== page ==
By Darlene Lance, MFT
Research shows that codependency is learned in families and passed on generationally. It prevents the development of healthy, independently functioning individuals. When parents are codependent, codependency gets transmitted, unless they’re self-aware and consciously make an effort to respond to their children in healthy ways that counteract their codependent patterning. But because codependency is learned, it can be prevented and unlearned.
The problem is, like addiction, codependency is characterized by denial. This means you may not even be aware that you’re codependent and are unwittingly teaching it to your children, despite your best intentions. The most preventative steps you can take are to improve your self-esteem and communication. Some of the main symptoms of codependency are:
- Being overly focused on someone or something
- Low self-esteem
- Nonassertive communication
- Denying or devaluing needs, feelings, and wants
- Poor boundaries
- A need for control
Children learn who they are and how to identify, value, and communicate needs and feelings through interactions with their parents. Thus, how you communicate with your children is critical to the formation of their identity and to a large extent determines how secure their sense of self and self-esteem are. Here are traits of healthy families that allow children to develop into independent, functional adults:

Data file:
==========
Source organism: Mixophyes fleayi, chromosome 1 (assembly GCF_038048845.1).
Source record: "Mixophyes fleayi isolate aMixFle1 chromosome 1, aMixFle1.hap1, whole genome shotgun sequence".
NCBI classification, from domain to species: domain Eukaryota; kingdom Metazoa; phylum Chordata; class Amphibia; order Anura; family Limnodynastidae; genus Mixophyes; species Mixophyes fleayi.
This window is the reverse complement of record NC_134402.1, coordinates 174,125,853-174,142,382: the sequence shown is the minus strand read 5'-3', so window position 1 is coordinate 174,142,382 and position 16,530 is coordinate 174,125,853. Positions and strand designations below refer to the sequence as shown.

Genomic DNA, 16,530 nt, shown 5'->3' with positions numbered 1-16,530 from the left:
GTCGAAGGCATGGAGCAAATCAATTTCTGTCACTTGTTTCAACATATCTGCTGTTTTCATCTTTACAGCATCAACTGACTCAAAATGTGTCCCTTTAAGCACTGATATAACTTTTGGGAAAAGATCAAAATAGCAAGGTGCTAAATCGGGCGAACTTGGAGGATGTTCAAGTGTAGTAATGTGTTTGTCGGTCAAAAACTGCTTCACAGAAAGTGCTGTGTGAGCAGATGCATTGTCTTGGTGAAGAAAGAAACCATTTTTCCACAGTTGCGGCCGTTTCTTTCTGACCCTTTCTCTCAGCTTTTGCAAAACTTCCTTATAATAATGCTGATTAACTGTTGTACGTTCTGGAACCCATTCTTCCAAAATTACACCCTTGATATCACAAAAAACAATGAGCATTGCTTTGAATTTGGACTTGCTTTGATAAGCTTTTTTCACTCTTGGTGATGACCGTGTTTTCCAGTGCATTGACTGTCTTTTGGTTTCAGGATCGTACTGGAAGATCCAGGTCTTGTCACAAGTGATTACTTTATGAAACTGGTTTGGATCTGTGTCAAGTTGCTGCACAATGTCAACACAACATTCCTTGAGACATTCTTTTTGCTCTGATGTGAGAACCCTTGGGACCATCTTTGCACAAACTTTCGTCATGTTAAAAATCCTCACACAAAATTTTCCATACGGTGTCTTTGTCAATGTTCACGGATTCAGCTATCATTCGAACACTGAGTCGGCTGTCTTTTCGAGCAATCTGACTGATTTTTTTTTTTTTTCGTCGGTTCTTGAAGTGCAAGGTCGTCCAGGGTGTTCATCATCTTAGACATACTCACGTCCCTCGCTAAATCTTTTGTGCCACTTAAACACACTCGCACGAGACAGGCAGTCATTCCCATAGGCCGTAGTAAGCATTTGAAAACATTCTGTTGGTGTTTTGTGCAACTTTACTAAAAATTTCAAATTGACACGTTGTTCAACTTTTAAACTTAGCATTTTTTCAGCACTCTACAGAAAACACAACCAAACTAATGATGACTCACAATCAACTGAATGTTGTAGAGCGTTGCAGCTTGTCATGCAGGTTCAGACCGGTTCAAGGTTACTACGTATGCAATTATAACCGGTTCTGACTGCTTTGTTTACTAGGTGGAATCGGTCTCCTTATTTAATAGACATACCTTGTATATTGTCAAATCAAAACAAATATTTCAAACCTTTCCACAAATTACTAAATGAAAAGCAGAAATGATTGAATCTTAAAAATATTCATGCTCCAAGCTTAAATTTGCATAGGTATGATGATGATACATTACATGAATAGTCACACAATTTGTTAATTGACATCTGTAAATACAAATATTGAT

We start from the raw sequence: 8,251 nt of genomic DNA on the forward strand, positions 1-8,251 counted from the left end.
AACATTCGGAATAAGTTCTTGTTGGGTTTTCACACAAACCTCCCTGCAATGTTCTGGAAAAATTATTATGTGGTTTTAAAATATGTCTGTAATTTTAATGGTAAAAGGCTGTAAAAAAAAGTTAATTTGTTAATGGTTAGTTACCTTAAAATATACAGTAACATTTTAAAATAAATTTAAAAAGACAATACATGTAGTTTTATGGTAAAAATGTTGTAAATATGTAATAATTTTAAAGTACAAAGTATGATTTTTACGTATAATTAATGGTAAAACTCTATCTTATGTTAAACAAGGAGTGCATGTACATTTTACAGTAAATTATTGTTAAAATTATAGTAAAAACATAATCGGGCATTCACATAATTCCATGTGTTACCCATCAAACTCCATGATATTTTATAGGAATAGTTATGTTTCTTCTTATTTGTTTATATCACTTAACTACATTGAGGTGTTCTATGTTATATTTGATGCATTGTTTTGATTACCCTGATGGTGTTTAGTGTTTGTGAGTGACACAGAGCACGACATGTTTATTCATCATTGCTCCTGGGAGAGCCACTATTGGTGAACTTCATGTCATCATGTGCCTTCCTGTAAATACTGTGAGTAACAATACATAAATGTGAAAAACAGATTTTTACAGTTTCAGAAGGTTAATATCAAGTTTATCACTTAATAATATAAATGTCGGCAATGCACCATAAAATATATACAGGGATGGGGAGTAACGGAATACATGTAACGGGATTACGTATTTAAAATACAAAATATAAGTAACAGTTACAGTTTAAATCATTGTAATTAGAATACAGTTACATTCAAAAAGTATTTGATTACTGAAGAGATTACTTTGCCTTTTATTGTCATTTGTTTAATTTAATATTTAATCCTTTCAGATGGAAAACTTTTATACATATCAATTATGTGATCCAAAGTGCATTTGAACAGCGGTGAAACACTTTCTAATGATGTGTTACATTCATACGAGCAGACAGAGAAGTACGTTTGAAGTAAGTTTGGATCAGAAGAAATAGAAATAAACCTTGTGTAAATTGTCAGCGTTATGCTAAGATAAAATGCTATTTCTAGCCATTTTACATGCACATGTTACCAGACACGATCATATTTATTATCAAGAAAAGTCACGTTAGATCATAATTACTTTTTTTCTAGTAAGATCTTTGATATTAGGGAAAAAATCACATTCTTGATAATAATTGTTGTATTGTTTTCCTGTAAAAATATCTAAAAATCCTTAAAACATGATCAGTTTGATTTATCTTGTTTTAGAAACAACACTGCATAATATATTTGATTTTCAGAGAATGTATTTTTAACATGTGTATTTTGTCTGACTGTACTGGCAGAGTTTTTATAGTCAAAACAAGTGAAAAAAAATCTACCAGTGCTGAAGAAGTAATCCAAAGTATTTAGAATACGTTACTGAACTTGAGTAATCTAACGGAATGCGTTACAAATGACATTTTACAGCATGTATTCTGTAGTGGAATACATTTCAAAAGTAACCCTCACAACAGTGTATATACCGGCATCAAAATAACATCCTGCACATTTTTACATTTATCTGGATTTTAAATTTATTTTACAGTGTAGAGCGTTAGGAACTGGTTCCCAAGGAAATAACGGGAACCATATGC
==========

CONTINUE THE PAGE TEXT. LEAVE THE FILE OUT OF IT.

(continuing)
- Free expression of thoughts, feelings, and observations
- Equality and fairness for all
- Healthy Communication
- Reasonable rules
- Nurturing and supportive
- Healthy boundaries
- Problem solving
As parents, here are seven key things you can do to ensure your children grow into independent adults:
1. Allow freedom of information.
One of the main characteristics of healthy families and organizations, even countries, is freedom to express thoughts and observations. Secrets and no-talk rules are common in dysfunctional families. For instance, forbidding mention of grandma’s limp or daddy’s drinking teaches children to be fearful and to doubt their perceptions and themselves. Children are naturally inquisitive about everything. This is healthy and should be encouraged, not squelched.
2. Show your children respect.
Showing respect means that you listen and take them seriously, which communicates that who they are and what they think and feel have worth and merit. You don’t have to agree with what they say, but listening to understand shows that you respect them and teaches them self-respect. Speak to your children with courtesy. Avoid criticism, which is destructive to self-esteem. Instead, praise the behavior you desire. You can set limits and explain negative consequences of behavior you want dislike without name-calling or criticizing, such as, “It makes me and others angry when you tie up the bathroom for half an hour. We’re all kept waiting,” instead of, “You’re selfish and inconsiderate to tie up the bathroom.” When you treat your child with respect, they will treat others with respect and expect the same in future relationships.
3. Accept your children’s feelings.